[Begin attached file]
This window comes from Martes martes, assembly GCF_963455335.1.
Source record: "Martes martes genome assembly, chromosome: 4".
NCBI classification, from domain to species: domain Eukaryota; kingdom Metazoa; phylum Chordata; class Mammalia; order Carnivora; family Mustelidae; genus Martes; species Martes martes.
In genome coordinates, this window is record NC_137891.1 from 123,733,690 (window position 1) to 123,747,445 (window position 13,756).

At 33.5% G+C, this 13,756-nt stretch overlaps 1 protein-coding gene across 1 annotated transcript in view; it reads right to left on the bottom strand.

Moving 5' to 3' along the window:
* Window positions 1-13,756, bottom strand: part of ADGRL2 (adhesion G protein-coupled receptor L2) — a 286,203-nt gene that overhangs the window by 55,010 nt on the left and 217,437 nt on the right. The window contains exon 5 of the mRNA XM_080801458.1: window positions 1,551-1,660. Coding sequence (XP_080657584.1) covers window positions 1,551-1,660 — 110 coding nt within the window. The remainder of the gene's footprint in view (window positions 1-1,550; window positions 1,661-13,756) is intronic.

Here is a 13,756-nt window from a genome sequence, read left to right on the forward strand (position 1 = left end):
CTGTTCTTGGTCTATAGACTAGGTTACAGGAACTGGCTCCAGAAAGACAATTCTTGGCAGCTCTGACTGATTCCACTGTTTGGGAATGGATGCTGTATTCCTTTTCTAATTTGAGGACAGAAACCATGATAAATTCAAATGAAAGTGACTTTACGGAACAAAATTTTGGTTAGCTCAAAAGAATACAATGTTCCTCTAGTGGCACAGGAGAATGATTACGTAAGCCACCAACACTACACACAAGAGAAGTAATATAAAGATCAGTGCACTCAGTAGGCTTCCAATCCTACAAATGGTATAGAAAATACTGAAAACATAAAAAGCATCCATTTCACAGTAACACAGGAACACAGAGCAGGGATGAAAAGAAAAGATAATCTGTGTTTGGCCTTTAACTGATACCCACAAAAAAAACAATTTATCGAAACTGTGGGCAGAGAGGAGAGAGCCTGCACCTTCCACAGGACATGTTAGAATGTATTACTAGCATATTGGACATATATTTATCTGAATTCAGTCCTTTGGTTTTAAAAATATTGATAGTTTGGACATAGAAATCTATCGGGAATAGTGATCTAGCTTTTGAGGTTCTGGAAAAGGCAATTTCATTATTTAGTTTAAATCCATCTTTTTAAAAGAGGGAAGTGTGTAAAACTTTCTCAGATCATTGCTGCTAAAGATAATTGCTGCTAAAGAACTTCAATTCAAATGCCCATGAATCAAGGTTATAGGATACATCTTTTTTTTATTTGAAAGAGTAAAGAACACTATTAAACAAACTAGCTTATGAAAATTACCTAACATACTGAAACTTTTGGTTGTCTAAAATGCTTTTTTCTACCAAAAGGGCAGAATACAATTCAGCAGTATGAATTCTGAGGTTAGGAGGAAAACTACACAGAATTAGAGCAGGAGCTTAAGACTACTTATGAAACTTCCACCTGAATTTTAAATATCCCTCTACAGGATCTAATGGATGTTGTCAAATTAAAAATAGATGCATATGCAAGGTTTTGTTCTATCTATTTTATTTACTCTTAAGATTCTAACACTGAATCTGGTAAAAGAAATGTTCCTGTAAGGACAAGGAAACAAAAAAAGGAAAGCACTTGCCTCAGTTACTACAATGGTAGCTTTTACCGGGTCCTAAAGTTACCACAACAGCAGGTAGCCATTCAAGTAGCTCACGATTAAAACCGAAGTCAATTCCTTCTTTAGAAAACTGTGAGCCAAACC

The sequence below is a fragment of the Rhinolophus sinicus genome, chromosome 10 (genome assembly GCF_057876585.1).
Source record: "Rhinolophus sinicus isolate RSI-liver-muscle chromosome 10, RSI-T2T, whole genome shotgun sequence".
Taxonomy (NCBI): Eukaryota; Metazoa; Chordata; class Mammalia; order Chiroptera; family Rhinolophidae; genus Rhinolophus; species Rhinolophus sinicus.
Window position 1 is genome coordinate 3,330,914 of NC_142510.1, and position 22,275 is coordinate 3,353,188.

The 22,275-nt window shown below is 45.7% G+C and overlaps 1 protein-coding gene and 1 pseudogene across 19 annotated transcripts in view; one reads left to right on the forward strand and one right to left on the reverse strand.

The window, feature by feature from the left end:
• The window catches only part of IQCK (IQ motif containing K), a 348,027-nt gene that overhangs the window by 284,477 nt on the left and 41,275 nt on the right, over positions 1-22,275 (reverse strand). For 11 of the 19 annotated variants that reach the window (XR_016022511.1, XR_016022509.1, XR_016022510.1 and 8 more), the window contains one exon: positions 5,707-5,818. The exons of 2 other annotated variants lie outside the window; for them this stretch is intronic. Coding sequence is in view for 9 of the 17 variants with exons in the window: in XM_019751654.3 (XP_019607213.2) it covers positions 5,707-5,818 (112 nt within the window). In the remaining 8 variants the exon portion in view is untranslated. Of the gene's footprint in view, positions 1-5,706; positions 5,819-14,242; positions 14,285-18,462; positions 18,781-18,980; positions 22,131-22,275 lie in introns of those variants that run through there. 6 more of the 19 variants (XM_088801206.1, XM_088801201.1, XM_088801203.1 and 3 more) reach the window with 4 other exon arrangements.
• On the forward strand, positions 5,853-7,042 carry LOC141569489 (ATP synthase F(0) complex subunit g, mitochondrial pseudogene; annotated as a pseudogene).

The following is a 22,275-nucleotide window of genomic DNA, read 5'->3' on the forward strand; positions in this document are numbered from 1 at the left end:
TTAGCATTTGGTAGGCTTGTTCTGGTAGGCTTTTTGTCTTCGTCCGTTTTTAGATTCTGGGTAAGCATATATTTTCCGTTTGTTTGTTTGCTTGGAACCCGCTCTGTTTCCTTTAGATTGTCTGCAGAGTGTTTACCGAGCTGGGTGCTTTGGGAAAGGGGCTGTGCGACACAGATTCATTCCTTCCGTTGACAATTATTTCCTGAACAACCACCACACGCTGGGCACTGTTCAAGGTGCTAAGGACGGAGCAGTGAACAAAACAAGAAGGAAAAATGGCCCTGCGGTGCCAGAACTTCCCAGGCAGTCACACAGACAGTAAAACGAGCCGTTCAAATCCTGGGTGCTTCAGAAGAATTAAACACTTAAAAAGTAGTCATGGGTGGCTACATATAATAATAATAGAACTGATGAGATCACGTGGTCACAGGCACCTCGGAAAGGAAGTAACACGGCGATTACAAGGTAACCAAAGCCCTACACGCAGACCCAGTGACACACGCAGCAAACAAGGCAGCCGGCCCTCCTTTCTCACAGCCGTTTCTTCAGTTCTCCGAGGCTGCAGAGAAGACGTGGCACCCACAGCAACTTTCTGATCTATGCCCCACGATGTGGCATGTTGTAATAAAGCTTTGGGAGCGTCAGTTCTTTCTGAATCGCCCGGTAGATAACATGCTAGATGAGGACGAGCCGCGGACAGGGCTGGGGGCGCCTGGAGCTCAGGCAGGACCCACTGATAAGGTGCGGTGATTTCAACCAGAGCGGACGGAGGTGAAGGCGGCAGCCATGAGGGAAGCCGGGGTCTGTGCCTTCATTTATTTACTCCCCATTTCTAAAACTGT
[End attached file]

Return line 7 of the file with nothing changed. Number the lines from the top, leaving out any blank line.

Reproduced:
* Window positions 1-13,756, bottom strand: part of ADGRL2 (adhesion G protein-coupled receptor L2) — a 286,203-nt gene that overhangs the window by 55,010 nt on the left and 217,437 nt on the right. The window contains exon 5 of the mRNA XM_080801458.1: window positions 1,551-1,660. Coding sequence (XP_080657584.1) covers window positions 1,551-1,660 — 110 coding nt within the window. The remainder of the gene's footprint in view (window positions 1-1,550; window positions 1,661-13,756) is intronic.